Two beginners in the confidence racket meet, join forces, get married and go on to bigger and better things. Including murder. Preying on lonely women with more money than sense, Sam and Mavis make a nasty pair, cutting a wide path through rural America.

   They eventually get their comeuppance, of course, one that was obvious long before I caught on. It also makes an amusing social statement. Sam is boss in his family, you see, and it’s that double standard inherent in their operation that catches up with them.

– Reprinted from Mystery.File.6, June 1980.


A 1001 MIDNIGHTS Review
by Julie Smith


JANE DENTINGER – First Hit of the Season. Doubleday Crime Club, hardcover, 1984. Dell, paperback, 1985. Penguin, paperback, 1993.

   Critic Jason Saylin used his typewriter like a machete, hacking bits and pieces off the reputation of his least favorite actress almost daily. The lady in question, Irene Ingersoll, hated him so much she once dumped a plate of fettucini on him in a restaurant. Which was absolutely no reason to suspect her of doing him in — even though she had excellent opportunity and ample motive.

   Or such is the theory of Ingersoll’s pal, actress and amateur sleuth Jocelyn O’ Roarke. O’ Roarke happens to be the girlfriend of Phillip Gerrard, the detective assigned to the case, who wants her of course, to mind her own business. And that, luckily for Dentinger’s readers, is about as likely as Sarah Bernhardt’s return to the stage.

   Dentinger introduced the likable O’Roarke in her first book, the very well-reviewed Murder on Cue, published in 1983. She’s plucky, smart, and deliciously caustic: “The muscles in Maxine’s face twitched as much as two face jobs would let them.” Dentinger, an actress herself, writes with an insider’s knowledge of Manhattan’s theatrical subculture and with a literacy obviously achieved by voracious reading of books as well as plays. Fans of witty, witchy dialogue will find themselves laughing out loud.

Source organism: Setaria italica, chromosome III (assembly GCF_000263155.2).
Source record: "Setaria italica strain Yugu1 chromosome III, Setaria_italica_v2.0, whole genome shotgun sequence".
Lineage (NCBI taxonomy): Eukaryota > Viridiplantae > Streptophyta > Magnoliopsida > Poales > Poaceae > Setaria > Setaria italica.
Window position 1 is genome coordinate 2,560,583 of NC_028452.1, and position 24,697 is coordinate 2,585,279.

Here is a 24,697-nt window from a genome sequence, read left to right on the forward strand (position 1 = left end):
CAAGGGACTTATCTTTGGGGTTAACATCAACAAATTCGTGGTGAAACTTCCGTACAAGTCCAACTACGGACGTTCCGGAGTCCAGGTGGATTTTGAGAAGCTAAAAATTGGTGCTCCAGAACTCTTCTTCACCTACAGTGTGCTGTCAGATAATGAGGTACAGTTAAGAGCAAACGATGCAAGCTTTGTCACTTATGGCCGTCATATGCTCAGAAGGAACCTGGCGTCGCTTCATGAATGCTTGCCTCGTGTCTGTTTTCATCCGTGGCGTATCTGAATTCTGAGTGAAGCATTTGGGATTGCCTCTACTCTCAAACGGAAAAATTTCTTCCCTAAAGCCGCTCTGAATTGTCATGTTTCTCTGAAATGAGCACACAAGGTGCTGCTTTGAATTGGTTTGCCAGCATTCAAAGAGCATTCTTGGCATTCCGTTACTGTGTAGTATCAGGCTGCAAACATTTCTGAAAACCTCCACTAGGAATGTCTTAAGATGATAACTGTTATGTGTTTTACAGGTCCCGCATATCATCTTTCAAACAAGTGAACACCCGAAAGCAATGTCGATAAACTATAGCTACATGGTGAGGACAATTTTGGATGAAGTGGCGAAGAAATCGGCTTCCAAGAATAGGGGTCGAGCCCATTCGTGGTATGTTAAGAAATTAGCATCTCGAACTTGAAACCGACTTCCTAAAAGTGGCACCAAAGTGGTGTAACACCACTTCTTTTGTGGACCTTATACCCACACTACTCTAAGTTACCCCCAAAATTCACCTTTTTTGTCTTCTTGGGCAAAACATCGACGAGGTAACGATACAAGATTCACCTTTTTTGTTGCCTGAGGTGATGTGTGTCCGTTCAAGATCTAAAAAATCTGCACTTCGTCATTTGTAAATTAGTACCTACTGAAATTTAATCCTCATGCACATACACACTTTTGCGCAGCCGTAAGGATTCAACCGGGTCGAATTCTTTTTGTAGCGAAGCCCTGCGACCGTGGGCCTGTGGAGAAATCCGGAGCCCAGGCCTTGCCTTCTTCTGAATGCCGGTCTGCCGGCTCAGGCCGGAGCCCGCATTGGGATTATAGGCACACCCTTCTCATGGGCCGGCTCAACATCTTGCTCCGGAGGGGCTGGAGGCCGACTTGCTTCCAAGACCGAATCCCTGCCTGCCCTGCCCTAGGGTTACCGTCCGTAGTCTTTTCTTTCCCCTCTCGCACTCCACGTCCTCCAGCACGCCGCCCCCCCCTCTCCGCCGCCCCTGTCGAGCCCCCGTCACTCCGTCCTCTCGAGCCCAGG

Reprinted with permission from 1001 Midnights, edited by Bill Pronzini & Marcia Muller and published by The Battered Silicon Dispatch Box, 2007.   Copyright © 1986, 2007 by the Pronzini-Muller Family Trust.

      The Jocelyn O’Roarke series

1. Murder on Cue (1983)
2. First Hit of the Season (1984)
3. Death Mask (1988)
4. Dead Pan (1992)
5. The Queen is Dead (1994)
6. Who Dropped Peter Pan? (1995)

THE OUTSIDER “Periwinkle Blue.” NBC, 02 April 1969 (Season One, Episode 24). Darren McGavin (PI David Ross). Guest cast: Lois Nettleton, Ellen Corby, Douglas Dick, Bill Quinn, Richard Benedict. Series created by Roy Huggins (as John Thomas James). Teleplay by Edward J. Lakso, based on a story by Gene Levitt. Directed by Richard Benedict. Currently streaming on YouTube (see below).

   For beginners, if you’ve never read Michael Shonk’s overview of the series, or you haven’t in a while, let me steer you there first before you read on back here.

   This, however, is an excerpt from his first two paragraphs:

   The Outsider tried hard to be loyal to its noir roots but it was born at the wrong time. From Broadcasting (8-19-68) article entitled “1968-69: The Non Violent Season”:

   Actually no show has had a rougher time of it in the anti-violence climate than the Universal Television–Public Arts Production of The Outsider. It was bought by the network and in production long before the [Bobby] Kennedy assassination.

   The shooting death of Bobby Kennedy is what had happened between the showing of the pilot episode, which Michael reviewed here, and the TV networks were under fire for showing too much violence in their offerings, and The Outsider, once picked up as a series, took the brunt of it.

   Here’s Michael’s opening statement on the pilot film:

   The Outsider is a story suitable for Black Mask magazine, a noirish tale of a loser PI on a simple case that spins out of control with a lying client, violence, betrayal, drugs, seedy L.A. music club life, a femme fatale, and doomed characters.

   In reviewing the series, Michael went into detail about the episodes that were available to him at the time, but “Periwinkle Blue.” was not one of them. Filling in the gap, Mike Doran left a comment talking about it as an episode he still remembered, but no more than that.